I love dogs and I have two that go almost everywhere with me. But I just came home from Walmart and City Market and there were three dogs in each grocery store, either carried, riding in the cart or on a leash! None of the dogs had vests or collars indicating they were service dogs. What gives? I thought this was against health department regulations. Sign me, 40-year Durangoan
There’s an old saying: “Every dog has its day.”
Today isn’t one of them.
Unless your pooch is a specially trained service animal, you cannot take it inside any grocery store.
Yes, that means you.
And no, your dog is not a “service animal” because it makes you happy.
There. Action Line just became the second-most reviled person in Durango.
First place, of course, goes to the woman who tripped over a dog dish, successfully sued Maria’s Bookstore for a quarter mil and is now zealously trying to ban water bowls from Main Avenue sidewalks.
But if you think Action Line hates hounds, you are barking up the wrong tree. Just ask Mrs. Action Line.
She gets frustrated during walks along the river trail because Action Line will stop to greet every passing dog and give them tummy scratches.
It’s not much of a walk when you stop every three minutes.
But that’s the river trail, not the produce aisle.
They are totally different venues in the eyes of San Juan Basin Public Health, the unsung agency that keeps our food safe.
According to state regulations, “live animals may not be allowed on the premises of a food establishment.”
There are some exceptions, including “service animals,” aquariums and lobster tanks, police dogs and caged animals “in a variety store that sells pets or a tourist park that displays animals.”
In addition, “live fish bait shall be stored to prevent contamination of food.”
Thank goodness gas stations don’t put worms next to the microwavable burritos! (It might be a different story in certain parts of the county, however.)
But let’s get back to the notion of “service animal.” Laws are very strict as to what constitutes one.
By the way, a red vest with a “service animal” patch is pretty much meaningless.
For around 30 bucks, anyone and their dog can get an official-looking vest from Amazon. The sellers will even include some official-looking scam ID cards.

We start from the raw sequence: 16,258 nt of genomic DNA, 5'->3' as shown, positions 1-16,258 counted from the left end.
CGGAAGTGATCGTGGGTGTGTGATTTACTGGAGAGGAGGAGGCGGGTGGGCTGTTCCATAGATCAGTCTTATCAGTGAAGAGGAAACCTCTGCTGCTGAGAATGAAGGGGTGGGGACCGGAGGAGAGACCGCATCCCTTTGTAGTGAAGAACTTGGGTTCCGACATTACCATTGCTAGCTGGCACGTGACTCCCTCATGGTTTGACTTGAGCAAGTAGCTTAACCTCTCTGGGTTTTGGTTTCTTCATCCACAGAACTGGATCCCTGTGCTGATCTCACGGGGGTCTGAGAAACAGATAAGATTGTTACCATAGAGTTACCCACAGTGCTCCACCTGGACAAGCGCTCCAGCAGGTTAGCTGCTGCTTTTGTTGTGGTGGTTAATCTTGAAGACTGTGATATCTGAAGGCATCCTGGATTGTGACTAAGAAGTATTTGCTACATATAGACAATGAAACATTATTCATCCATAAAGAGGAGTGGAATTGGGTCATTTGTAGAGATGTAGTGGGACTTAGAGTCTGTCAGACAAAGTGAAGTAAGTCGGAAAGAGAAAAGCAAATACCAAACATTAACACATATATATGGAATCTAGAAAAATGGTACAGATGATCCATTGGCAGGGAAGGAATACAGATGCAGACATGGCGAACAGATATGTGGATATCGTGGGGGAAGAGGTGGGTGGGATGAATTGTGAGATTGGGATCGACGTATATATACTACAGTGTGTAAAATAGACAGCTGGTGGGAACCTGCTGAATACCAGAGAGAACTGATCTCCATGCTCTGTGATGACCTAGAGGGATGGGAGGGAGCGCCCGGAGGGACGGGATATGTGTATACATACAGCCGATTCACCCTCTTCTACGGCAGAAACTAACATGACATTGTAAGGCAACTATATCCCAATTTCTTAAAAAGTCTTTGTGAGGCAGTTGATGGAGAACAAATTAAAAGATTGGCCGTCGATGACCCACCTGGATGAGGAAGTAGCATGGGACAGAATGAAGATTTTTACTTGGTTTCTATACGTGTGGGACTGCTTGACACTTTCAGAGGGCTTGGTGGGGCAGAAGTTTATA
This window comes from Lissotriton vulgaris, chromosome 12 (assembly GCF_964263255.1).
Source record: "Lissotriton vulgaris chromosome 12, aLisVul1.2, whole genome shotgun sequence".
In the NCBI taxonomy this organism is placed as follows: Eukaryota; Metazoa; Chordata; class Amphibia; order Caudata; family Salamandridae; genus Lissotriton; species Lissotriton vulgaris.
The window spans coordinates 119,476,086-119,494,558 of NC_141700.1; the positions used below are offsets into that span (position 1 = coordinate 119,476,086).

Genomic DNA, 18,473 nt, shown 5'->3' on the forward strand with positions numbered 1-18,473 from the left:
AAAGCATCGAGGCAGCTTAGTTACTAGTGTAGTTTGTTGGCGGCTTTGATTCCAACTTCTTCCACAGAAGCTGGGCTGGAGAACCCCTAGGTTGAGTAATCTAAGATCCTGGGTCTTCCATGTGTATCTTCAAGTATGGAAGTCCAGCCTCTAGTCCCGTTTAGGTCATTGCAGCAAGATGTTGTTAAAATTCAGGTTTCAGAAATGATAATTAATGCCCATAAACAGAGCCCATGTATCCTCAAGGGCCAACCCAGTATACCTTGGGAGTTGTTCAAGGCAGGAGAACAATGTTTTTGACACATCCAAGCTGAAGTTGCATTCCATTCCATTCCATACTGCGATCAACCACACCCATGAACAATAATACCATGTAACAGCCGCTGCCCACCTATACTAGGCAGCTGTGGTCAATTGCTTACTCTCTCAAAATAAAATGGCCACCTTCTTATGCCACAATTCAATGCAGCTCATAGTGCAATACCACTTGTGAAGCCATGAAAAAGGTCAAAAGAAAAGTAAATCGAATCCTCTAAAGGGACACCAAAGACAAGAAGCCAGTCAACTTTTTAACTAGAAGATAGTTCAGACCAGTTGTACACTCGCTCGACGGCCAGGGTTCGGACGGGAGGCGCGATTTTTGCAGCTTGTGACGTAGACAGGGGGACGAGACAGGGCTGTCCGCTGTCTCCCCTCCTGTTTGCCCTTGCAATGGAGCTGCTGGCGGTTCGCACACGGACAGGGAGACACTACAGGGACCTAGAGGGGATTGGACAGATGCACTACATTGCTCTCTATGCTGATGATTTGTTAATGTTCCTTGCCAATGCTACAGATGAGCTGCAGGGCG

So you there at the cheese counter with the vested and well-groomed Yorkie in your shopping cart. You are so busted.
So was the guy Mrs. Action Line saw getting booted from City Market the other day.
He was going on and on about his “well-trained service dog.” The manager wasn’t buying it.
Meanwhile, the mutt was gnawing on the bag of doughnuts the guy was holding, at which point the guy started yelling at the dog.
Someone needs training. And it’s not the dog. Or the manager.
State and federal laws are crystal clear in differentiating pets from “service animals.”
Service animals must be “individually trained to do work or perform tasks for the benefit of an individual with a disability.”
Furthermore, animals that provide “emotional support, well-being, comfort, or companionship do not constitute work or tasks for the purposes of this definition,” according to state statute.
Similar wording is echoed in the Americans with Disabilities Act. The U.S. Department of Justice’s Civil Rights Division has a handy overview. Visit http://tinyurl.com/serv-dog.
The feds limit service animals to dogs. Colorado, however, includes “miniature horses.” Seriously.
Thankfully, there have been no reports of small horses inside Walmart or City Market. Yet.
One thing’s for sure. If Mrs. Action Line were to encounter a horse in the grocery store, she’d have a cow.
Email questions to email@example.com or mail them to Action Line, The Durango Herald, 1275 Main Ave., Durango, CO 81301. You can request anonymity if fake service dogs get your goat.